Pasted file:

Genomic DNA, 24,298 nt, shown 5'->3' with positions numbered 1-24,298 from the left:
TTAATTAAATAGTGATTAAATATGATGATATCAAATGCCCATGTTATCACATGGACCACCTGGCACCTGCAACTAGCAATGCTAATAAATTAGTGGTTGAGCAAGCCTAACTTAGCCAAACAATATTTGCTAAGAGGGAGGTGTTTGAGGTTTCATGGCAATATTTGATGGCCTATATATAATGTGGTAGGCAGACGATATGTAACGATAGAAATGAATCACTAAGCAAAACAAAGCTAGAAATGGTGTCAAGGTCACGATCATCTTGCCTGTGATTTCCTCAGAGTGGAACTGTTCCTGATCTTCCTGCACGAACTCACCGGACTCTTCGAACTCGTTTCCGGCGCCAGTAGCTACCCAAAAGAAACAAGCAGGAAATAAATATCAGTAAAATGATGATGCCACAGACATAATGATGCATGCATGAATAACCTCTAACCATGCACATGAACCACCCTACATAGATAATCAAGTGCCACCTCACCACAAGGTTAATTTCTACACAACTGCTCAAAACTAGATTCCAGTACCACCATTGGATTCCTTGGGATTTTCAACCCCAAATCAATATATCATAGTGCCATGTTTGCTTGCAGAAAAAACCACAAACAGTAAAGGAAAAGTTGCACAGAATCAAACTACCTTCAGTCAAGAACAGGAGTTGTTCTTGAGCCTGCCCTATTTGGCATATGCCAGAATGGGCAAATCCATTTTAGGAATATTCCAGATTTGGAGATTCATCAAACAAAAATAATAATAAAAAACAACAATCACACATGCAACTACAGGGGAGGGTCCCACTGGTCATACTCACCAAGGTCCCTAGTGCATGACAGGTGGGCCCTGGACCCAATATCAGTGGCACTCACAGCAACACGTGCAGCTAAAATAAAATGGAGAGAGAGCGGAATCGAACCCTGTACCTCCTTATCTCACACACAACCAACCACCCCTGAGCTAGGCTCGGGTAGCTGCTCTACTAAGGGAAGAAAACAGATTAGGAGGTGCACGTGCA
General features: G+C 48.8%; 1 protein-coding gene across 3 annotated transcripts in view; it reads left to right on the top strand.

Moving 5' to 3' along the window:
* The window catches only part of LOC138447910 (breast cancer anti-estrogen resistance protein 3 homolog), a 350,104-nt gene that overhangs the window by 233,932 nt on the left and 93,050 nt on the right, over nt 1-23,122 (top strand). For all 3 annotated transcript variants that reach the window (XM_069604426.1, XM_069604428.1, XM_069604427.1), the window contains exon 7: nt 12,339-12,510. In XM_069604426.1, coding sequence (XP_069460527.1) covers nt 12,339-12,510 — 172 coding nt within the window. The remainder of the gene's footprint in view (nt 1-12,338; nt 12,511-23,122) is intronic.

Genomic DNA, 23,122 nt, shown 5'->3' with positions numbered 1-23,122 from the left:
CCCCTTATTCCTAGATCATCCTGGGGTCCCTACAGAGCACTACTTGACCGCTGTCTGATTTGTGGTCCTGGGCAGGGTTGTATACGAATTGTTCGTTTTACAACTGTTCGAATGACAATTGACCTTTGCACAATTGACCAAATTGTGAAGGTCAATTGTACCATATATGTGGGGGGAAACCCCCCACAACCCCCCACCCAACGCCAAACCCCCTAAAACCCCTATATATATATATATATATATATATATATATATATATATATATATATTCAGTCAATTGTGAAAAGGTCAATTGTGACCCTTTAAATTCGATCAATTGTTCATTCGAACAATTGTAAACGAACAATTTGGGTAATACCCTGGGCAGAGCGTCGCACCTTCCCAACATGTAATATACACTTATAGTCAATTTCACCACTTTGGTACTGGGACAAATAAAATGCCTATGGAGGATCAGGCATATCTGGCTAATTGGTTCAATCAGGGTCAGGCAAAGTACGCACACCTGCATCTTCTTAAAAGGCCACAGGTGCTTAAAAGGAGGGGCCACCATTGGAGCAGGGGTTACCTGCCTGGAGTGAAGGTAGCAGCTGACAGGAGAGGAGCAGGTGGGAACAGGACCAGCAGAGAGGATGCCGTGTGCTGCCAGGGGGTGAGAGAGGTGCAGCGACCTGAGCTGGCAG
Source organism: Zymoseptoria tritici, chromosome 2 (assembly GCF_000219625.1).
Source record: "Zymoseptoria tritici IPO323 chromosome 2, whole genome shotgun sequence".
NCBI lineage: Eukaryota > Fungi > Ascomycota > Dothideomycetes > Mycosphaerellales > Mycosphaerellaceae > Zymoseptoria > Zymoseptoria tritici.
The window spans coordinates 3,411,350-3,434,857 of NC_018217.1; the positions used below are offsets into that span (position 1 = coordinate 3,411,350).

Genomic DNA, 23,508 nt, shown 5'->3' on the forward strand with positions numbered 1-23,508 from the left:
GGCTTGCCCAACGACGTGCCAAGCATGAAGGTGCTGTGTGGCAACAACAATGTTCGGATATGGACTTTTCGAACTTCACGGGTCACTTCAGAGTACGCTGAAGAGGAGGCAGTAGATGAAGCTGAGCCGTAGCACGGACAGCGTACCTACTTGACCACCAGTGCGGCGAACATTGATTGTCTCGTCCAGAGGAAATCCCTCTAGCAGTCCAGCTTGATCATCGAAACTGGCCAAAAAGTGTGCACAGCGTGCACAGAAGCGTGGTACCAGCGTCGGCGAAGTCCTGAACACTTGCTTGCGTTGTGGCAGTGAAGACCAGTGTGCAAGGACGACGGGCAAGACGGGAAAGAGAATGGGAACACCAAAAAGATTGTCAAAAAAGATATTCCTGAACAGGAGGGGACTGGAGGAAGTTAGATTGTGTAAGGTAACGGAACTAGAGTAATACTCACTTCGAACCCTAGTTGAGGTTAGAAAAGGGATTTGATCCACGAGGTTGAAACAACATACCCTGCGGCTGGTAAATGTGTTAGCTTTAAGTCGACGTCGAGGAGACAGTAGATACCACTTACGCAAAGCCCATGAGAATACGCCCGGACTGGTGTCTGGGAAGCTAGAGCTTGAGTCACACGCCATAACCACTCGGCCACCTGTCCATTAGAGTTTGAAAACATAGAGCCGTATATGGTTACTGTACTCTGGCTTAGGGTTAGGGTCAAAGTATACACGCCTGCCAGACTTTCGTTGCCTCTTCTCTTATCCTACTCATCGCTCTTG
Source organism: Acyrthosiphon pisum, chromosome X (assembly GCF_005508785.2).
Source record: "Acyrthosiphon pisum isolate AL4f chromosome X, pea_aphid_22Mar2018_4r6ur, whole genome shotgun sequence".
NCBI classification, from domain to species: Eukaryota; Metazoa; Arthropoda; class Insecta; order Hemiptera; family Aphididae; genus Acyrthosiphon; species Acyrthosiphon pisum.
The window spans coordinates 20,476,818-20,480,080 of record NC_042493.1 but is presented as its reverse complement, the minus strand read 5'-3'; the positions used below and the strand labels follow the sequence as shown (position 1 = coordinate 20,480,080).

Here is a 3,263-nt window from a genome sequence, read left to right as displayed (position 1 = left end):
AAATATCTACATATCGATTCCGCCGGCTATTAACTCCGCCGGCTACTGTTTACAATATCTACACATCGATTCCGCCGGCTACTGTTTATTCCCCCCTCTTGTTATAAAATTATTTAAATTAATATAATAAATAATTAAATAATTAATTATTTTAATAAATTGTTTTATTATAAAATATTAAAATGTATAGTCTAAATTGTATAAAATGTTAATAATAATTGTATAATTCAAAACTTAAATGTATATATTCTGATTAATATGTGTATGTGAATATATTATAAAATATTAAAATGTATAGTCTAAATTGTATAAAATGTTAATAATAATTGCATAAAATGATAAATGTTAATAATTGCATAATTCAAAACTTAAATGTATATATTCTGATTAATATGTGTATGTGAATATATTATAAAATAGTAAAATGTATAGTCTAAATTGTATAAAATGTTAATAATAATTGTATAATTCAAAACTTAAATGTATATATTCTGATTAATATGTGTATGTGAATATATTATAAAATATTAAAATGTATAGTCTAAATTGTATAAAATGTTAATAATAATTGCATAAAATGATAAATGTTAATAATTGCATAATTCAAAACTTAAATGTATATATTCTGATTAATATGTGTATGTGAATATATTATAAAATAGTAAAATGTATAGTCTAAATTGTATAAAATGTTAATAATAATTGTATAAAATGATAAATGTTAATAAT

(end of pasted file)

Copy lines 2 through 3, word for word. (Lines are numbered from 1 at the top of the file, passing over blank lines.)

TTAATTAAATAGTGATTAAATATGATGATATCAAATGCCCATGTTATCACATGGACCACCTGGCACCTGCAACTAGCAATGCTAATAAATTAGTGGTTGAGCAAGCCTAACTTAGCCAAACAATATTTGCTAAGAGGGAGGTGTTTGAGGTTTCATGGCAATATTTGATGGCCTATATATAATGTGGTAGGCAGACGATATGTAACGATAGAAATGAATCACTAAGCAAAACAAAGCTAGAAATGGTGTCAAGGTCACGATCATCTTGCCTGTGATTTCCTCAGAGTGGAACTGTTCCTGATCTTCCTGCACGAACTCACCGGACTCTTCGAACTCGTTTCCGGCGCCAGTAGCTACCCAAAAGAAACAAGCAGGAAATAAATATCAGTAAAATGATGATGCCACAGACATAATGATGCATGCATGAATAACCTCTAACCATGCACATGAACCACCCTACATAGATAATCAAGTGCCACCTCACCACAAGGTTAATTTCTACACAACTGCTCAAAACTAGATTCCAGTACCACCATTGGATTCCTTGGGATTTTCAACCCCAAATCAATATATCATAGTGCCATGTTTGCTTGCAGAAAAAACCACAAACAGTAAAGGAAAAGTTGCACAGAATCAAACTACCTTCAGTCAAGAACAGGAGTTGTTCTTGAGCCTGCCCTATTTGGCATATGCCAGAATGGGCAAATCCATTTTAGGAATATTCCAGATTTGGAGATTCATCAAACAAAAATAATAATAAAAAACAACAATCACACATGCAACTACAGGGGAGGGTCCCACTGGTCATACTCACCAAGGTCCCTAGTGCATGACAGGTGGGCCCTGGACCCAATATCAGTGGCACTCACAGCAACACGTGCAGCTAAAATAAAATGGAGAGAGAGCGGAATCGAACCCTGTACCTCCTTATCTCACACACAACCAACCACCCCTGAGCTAGGCTCGGGTAGCTGCTCTACTAAGGGAAGAAAACAGATTAGGAGGTGCACGTGCA
General features: G+C 48.8%; 1 protein-coding gene across 3 annotated transcripts in view; it reads left to right on the top strand.